Najam Sethi’s role in the Baloch resistance movement of 1970s – by Laibaah

Three most trusted civilian allies of Pakistan army

Cross-posted from Pakistan Blogzine

For a counter view, read this post: LUBP must not consciously malign Najam Sethi


Najam Sethi, according to some of his “urban liberal” colleagues (some of whom are employees/columnists of The Friday Times or Daily Times), is one of the most credible names in Pakistani journalism today. While the myth of Mr. Sethi’s credibility has been effectively shattered elsewhere, the aim of this post is to examine one last urban legend which is uncritically circulated about Mr. Sethi’s participation in the Balochistan movement in 1970s.

The legend is: Sethi bravely fought along with the people of Balochistan in their armed struggle against the military establishment in 1973-77. The reality, however, is much different, which was stated by none other than Asad Rehman, a veteran writer and political activist, who was himself a part of the Baloch resistance movement .

Asad Rehman was a member of the Baloch resistance during the 1970s. Originally from Lahore, he and a number of his contemporaries (including Najam Sethi and Ahmad Rashid) supported the Baloch nationalist struggle. Asad Rehman spent a lot of time in Balochistan, and also fought against the Pakistan Army.

Here is a link to an interview of his (he rarely speaks to the media), which reveals a lot about Najam Sethi’s dubious role in the Baloch struggle, that how Sethi conveniently informed military about his own location in Balochistan and was rescued by a military chopper, after which he severed all connections with the Baloch resistance movement. In fact he used his connections with the army to oversee a building / development project that he had invested in Balochistan as an army-assisted development consultant. Whether Sethi’s rescue on a military chopper was an outcome of his NRO with Pakistan army or was he an army plant right from the beginning is something we would leave to the best judgement of the critical readers.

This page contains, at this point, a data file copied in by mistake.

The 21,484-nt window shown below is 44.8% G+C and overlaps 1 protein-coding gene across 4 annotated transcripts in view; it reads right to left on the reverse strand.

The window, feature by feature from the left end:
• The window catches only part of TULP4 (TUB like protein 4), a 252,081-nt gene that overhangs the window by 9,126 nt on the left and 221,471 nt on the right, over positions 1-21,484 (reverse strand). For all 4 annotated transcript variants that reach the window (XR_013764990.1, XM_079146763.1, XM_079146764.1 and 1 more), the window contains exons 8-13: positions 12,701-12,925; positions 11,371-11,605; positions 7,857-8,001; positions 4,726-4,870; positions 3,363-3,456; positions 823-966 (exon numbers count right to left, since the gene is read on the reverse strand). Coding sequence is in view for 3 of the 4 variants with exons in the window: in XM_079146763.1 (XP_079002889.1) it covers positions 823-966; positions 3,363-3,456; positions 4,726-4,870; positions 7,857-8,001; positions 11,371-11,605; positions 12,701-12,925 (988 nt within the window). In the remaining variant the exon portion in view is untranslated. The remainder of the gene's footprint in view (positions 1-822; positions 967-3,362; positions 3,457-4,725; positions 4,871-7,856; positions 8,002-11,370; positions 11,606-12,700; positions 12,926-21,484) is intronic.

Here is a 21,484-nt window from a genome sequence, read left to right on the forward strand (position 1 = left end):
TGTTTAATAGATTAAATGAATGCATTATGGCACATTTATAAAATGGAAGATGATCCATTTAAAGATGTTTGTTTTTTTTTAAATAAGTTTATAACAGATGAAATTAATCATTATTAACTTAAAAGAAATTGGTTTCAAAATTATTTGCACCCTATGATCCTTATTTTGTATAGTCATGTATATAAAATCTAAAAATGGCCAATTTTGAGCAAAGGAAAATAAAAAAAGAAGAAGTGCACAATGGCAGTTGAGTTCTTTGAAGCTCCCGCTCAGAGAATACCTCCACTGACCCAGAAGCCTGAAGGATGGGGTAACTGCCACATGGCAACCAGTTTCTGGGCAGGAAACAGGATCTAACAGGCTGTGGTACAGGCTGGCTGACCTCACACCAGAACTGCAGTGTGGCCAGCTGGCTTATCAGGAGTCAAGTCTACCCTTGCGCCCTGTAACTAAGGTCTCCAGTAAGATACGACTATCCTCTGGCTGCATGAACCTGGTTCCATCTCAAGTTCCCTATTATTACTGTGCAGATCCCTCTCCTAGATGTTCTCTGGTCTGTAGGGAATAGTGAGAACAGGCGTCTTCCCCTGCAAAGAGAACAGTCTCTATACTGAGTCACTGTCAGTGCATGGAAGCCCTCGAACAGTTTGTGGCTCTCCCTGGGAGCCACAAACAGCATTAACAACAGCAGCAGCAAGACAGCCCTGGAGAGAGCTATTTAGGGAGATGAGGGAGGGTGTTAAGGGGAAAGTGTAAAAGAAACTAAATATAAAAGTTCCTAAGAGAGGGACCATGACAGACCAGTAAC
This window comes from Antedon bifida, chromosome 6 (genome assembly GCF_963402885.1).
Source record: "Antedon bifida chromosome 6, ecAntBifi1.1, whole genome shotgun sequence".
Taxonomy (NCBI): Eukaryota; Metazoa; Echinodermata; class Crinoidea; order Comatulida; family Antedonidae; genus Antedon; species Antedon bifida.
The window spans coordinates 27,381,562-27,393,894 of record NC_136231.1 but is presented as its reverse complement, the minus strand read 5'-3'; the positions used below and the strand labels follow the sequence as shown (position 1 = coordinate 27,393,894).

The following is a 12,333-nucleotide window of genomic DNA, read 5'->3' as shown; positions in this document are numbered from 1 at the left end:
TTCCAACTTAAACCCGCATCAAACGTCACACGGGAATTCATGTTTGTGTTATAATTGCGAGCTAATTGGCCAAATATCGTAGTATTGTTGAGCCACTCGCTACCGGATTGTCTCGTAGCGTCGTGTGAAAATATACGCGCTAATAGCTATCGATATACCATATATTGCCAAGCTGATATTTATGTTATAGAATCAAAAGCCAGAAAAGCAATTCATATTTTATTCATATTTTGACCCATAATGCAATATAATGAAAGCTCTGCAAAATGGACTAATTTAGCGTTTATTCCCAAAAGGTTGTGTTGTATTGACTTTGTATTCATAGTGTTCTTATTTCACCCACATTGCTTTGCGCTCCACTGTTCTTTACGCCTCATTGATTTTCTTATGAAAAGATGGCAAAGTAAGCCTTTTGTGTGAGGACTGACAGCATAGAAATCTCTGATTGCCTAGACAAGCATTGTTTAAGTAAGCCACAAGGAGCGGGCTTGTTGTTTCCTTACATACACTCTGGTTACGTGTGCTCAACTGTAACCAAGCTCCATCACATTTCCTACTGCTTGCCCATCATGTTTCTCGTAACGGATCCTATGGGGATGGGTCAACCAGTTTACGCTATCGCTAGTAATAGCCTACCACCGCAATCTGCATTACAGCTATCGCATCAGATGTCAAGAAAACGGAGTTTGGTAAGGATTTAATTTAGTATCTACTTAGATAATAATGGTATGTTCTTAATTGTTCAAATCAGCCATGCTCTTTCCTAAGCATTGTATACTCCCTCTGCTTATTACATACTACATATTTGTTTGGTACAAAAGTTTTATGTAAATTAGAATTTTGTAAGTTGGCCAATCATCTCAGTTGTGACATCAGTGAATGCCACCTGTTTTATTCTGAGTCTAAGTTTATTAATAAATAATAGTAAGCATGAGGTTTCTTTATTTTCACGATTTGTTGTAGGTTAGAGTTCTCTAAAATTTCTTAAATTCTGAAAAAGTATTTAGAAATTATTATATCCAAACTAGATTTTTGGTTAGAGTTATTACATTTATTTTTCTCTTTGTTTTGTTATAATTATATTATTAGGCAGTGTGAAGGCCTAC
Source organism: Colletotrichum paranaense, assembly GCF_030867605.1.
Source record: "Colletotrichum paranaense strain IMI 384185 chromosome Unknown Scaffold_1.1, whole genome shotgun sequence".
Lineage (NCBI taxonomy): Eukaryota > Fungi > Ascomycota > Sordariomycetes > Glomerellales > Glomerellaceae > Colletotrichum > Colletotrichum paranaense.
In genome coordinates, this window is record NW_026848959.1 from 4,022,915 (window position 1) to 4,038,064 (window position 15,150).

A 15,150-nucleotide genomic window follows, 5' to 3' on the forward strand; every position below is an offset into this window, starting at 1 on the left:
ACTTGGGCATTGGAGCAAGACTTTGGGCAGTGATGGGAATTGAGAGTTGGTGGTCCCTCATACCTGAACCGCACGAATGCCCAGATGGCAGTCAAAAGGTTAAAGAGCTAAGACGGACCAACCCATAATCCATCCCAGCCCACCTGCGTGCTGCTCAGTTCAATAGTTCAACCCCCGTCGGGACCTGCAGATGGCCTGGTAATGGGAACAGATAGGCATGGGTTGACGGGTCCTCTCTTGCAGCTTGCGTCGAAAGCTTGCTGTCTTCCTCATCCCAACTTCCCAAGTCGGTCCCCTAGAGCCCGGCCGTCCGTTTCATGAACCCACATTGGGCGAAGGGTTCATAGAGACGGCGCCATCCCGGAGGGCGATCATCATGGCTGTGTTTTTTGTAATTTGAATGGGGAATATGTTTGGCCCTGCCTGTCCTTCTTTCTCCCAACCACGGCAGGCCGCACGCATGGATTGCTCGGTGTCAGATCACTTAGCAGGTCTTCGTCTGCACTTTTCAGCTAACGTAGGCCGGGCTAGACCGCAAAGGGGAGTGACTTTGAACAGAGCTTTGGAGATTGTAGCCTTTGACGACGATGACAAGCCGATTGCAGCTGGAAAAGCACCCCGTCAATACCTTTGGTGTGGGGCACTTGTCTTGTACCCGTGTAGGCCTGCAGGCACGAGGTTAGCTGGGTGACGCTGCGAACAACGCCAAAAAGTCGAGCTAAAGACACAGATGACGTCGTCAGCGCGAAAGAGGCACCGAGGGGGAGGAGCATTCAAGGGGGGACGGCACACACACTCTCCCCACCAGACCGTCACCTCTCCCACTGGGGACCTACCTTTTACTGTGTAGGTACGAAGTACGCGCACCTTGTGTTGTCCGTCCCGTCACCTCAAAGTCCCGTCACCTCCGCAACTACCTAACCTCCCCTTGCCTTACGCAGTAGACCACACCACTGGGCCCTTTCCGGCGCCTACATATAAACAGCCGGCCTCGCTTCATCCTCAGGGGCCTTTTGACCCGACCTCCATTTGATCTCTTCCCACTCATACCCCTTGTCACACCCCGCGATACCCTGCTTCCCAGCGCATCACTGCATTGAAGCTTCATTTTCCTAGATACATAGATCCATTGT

Here is a relevant extract from Asad Rehman’s interview:

Q: Who were the prominent members of the London Group?

Asad Rahman with Malik Siraj Akbar

Asad Rehman (AR): There was Najam Sethi, Ahmed Rashid, my brother, Rashid Rehman, Dilip Dass. These are the people who originally came to support the Balochistan movement. These are the names I am willing to disclose because they are well-known as having played a part in the Balochistan movement.

AR: In December 1978, Zia disbanded the Hyderabad Tribunal case and released all the Baloch leaders. Najam Sethi had been arrested in 1976. He was also in the jail and released with the Baloch and Pashtun leaders.

Q: How was Najam Sethi captured?

AR: He made a “very stupid” move –I call it a “stupid move”. As the cover we had in Karachi, Rashid was running an automobile workshop while Najam was with some architects and development consultants. Najam persuaded them to bid for some development projects in Marri area under Bhutto’s government. In the meanwhile, some people from the original London Group had been arrested from Karachi. They disclosed the names of all of us. He had at that time gone to Quetta and was flying in a military helicopter to go and see the site of a project that they wanted to build.

Q: How did he get into a “military helicopter” as you people were already fighting against the military?

AR: Now that is the whole question. We don’t know. Maybe the government gave them the consultancy and asked the army to take him there. I don’t know. The benefit of doubt has to be given over there. In any case, the message was sent to the pilot of the helicopter that Najam was flying in. Hence, the pilot turned back to Quetta where they arrested Najam and took him to the Hyderabad jail. After that, he had no role whatsoever in the Balochistan movement of the 1970s.


Revisiting the Che Guevara-like days of Baloch resistance movement with Asad Rehman October 19, 2009

Najam Sethi Joins Jang Group / Geo TV (Chagatai Khan)

LUBP Archive on Najam Sethi



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